• The hospital may also have additional policies for your stay – if you will have your own hospital room, if you may have access to the baby’s medical information, and if you can move freely throughout the maternity ward and nursery. Be sure to understand these policies and fill out any paperwork as needed upon arrival, to ensure you make the most out of your hospital stay.
  • Be sensitive to the birth mother’s needs. As overjoyed as you are to enter parenthood, it is important to remember that the hospital experience is primarily about the baby and his or her birth mom. While in the hospital, be sure to check in on her and ensure she is comfortable. Ask how things are going, but also leave her space and time alone with the baby if she requests. Many birth mothers regret not having enough time alone with their baby before the adoption and carry that grief with them. Remember that you will have plenty of time with the baby when you get home.
  • Remain flexible and keep an open mind. Remember to stay flexible throughout this whole process, as a hospital plan (and the expectant mother’s wishes) may change at any time. For example, an expectant mother may first feel she does not want adoptive parents in the delivery room, but upon getting to know you, decide it is in everyone’s best interest. In the beginning, she may not want to see or hold her baby, but upon giving birth, desire some alone time with the baby in the hospital. Always be open to change, as this process is truly unpredictable.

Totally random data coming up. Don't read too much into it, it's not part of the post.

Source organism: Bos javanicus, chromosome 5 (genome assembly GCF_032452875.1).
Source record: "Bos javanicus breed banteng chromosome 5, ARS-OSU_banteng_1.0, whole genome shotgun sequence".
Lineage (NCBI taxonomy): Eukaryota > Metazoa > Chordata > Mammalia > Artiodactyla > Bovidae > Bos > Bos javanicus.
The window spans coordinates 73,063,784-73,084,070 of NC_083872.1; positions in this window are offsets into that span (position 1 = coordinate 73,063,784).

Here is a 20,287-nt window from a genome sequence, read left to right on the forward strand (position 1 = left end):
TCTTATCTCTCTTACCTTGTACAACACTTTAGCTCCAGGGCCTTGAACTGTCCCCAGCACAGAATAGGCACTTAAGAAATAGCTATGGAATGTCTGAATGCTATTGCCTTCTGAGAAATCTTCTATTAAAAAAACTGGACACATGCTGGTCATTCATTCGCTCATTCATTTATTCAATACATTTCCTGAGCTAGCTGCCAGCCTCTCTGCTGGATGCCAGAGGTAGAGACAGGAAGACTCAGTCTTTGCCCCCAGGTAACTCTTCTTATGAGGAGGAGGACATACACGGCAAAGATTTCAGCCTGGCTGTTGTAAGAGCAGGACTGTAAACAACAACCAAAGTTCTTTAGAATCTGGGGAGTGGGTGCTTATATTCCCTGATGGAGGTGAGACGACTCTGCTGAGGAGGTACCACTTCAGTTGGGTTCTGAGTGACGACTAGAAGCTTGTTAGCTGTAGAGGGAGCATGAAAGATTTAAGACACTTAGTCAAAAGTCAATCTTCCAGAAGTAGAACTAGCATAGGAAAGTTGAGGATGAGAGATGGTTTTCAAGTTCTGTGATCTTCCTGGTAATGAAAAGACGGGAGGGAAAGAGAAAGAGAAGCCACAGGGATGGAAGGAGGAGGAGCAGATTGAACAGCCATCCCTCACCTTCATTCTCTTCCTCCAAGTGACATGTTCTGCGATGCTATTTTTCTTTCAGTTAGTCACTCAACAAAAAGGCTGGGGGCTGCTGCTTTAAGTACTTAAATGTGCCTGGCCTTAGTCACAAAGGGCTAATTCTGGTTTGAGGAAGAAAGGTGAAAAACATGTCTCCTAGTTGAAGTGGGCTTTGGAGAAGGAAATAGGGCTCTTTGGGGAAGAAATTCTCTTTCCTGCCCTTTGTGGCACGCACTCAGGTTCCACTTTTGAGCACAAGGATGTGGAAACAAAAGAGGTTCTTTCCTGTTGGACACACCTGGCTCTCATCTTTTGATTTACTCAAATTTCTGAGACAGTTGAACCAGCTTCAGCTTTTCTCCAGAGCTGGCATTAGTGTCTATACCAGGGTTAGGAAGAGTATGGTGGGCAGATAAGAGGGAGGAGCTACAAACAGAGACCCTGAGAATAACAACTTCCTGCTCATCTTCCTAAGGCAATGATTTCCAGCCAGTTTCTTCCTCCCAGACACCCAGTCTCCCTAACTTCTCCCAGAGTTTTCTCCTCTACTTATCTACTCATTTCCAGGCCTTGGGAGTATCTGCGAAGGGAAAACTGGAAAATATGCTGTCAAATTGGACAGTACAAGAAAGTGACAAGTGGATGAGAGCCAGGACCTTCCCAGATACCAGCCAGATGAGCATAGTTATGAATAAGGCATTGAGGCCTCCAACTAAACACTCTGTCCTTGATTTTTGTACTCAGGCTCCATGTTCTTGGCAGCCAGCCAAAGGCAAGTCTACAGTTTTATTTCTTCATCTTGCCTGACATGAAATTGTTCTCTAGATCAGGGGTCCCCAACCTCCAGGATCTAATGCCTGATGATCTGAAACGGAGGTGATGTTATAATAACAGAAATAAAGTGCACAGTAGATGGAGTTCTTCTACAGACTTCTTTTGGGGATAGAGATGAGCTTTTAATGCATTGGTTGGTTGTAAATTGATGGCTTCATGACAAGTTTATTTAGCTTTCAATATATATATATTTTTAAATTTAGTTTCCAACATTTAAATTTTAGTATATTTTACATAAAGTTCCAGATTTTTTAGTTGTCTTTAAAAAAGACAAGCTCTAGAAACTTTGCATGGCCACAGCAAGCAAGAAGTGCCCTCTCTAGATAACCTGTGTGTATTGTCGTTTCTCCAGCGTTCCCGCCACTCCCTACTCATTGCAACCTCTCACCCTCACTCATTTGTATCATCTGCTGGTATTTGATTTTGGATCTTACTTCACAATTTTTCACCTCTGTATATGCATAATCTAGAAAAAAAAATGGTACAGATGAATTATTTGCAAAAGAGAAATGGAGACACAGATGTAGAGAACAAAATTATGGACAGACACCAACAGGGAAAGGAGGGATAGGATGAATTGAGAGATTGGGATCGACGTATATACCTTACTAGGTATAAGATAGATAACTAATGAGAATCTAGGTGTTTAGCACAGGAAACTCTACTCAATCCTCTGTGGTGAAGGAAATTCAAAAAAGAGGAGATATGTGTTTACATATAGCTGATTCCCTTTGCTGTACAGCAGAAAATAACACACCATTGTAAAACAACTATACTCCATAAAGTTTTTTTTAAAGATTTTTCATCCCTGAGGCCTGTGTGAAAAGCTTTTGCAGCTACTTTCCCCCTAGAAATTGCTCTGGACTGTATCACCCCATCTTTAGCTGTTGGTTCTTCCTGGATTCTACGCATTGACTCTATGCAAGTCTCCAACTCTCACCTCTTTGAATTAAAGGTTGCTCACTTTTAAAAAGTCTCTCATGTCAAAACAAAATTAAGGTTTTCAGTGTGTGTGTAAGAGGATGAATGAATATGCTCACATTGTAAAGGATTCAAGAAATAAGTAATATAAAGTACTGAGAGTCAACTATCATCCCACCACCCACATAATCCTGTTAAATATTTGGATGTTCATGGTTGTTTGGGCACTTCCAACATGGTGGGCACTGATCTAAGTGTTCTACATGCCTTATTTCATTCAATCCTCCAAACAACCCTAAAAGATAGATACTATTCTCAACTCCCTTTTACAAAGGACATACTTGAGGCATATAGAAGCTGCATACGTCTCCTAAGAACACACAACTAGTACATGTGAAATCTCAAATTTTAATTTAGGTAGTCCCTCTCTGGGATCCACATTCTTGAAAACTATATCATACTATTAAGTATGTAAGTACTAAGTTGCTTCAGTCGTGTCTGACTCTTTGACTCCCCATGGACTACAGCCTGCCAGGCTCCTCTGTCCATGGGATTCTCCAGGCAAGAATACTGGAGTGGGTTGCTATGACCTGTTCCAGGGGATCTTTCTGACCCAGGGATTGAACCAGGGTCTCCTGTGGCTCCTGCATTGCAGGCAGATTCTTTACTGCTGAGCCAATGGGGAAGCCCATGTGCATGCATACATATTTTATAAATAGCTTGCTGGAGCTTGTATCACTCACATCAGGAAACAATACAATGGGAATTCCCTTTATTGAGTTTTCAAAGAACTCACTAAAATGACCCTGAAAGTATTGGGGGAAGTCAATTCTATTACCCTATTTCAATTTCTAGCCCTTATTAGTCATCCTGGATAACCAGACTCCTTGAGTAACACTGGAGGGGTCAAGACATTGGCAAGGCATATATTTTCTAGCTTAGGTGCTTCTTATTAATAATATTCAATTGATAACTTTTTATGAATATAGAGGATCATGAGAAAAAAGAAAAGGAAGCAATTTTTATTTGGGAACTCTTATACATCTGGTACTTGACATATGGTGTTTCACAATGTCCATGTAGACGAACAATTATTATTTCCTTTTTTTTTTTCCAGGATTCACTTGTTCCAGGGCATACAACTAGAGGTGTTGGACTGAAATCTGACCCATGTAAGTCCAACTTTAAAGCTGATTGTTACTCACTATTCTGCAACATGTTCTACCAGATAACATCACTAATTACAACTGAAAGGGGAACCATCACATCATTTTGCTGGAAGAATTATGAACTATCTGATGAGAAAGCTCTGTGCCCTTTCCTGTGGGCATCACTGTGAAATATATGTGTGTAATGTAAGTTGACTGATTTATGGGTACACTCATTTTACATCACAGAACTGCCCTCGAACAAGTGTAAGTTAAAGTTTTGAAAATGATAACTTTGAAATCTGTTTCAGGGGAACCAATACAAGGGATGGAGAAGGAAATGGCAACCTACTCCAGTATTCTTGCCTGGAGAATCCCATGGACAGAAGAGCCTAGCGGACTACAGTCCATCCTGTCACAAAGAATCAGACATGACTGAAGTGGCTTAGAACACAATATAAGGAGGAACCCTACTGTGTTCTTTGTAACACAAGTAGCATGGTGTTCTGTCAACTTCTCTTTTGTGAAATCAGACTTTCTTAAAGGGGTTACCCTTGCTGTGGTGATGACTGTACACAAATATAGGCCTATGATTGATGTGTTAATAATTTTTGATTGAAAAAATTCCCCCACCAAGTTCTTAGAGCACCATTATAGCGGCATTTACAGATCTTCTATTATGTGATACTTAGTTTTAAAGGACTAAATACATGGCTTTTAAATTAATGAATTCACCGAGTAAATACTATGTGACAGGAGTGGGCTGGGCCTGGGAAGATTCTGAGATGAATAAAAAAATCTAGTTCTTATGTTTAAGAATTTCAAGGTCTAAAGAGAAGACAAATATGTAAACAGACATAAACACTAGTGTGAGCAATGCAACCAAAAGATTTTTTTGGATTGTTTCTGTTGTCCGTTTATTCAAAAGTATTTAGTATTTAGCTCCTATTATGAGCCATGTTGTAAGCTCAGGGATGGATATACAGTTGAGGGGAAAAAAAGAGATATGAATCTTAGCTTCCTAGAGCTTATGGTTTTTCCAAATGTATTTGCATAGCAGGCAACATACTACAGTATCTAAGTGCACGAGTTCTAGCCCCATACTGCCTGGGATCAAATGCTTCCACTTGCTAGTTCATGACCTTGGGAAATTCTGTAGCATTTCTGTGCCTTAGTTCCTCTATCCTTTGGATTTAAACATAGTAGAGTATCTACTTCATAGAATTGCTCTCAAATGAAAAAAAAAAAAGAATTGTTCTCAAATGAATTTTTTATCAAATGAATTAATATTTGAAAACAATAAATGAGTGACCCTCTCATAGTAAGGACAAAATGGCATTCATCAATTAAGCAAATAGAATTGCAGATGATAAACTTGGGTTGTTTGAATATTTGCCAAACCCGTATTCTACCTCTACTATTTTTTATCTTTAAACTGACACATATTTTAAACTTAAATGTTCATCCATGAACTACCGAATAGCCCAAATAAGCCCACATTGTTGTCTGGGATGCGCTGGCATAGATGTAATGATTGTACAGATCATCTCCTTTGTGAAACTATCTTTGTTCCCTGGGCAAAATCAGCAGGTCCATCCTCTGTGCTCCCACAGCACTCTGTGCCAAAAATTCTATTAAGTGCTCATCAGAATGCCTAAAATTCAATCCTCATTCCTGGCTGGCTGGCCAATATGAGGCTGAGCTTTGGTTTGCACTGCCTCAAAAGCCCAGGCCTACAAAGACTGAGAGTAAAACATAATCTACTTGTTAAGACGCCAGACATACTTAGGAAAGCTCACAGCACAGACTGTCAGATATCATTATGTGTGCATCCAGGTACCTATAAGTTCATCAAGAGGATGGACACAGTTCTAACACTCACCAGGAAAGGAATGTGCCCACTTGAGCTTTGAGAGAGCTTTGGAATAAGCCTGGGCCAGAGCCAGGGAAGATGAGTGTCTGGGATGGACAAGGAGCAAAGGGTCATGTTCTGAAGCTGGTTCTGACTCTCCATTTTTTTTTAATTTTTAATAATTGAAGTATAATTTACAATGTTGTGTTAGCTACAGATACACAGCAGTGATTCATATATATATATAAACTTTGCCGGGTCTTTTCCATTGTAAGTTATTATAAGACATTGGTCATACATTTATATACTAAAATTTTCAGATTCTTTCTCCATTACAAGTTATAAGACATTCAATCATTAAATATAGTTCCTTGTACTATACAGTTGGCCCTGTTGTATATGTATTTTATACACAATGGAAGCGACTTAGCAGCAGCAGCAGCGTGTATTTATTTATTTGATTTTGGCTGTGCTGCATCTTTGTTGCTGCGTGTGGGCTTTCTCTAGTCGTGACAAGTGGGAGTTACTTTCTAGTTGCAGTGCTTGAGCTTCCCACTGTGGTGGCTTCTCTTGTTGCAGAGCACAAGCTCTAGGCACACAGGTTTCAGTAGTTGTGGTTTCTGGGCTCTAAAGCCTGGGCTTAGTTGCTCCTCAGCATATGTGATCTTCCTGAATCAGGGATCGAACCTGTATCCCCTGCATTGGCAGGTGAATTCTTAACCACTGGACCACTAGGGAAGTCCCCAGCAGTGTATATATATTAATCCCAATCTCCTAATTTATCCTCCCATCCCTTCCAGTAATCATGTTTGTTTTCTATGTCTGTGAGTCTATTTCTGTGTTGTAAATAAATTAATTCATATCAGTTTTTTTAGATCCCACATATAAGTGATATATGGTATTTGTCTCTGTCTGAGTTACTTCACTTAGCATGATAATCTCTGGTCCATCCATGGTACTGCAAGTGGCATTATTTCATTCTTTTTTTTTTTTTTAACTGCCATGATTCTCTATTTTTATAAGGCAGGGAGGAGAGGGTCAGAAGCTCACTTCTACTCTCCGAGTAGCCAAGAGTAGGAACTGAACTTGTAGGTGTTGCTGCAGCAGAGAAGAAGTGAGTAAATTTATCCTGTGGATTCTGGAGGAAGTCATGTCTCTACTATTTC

Leaving the Hospital:

  • Understand the legal papers. Every state has different laws stating when an expectant mother can consent to adoption. In every state, no papers can be signed until after the baby is born. In most states, written consent can be granted between 12 and 72 hours after birth.
  • Be prepared for an emotional experience. Adoption is full of mixed emotions. As much joy and excitement it involves, there is also grief and goodbyes. Making an adoption plan is one of the most difficult decisions a woman can make for her child – be sensitive to her emotions and offer her a safe place to share those feelings with you or an adoption counselor. At the same time, remember that this grief is normal and you should never feel guilty for your own joy. Your happiness will ease her pain – she wants this for you and the child.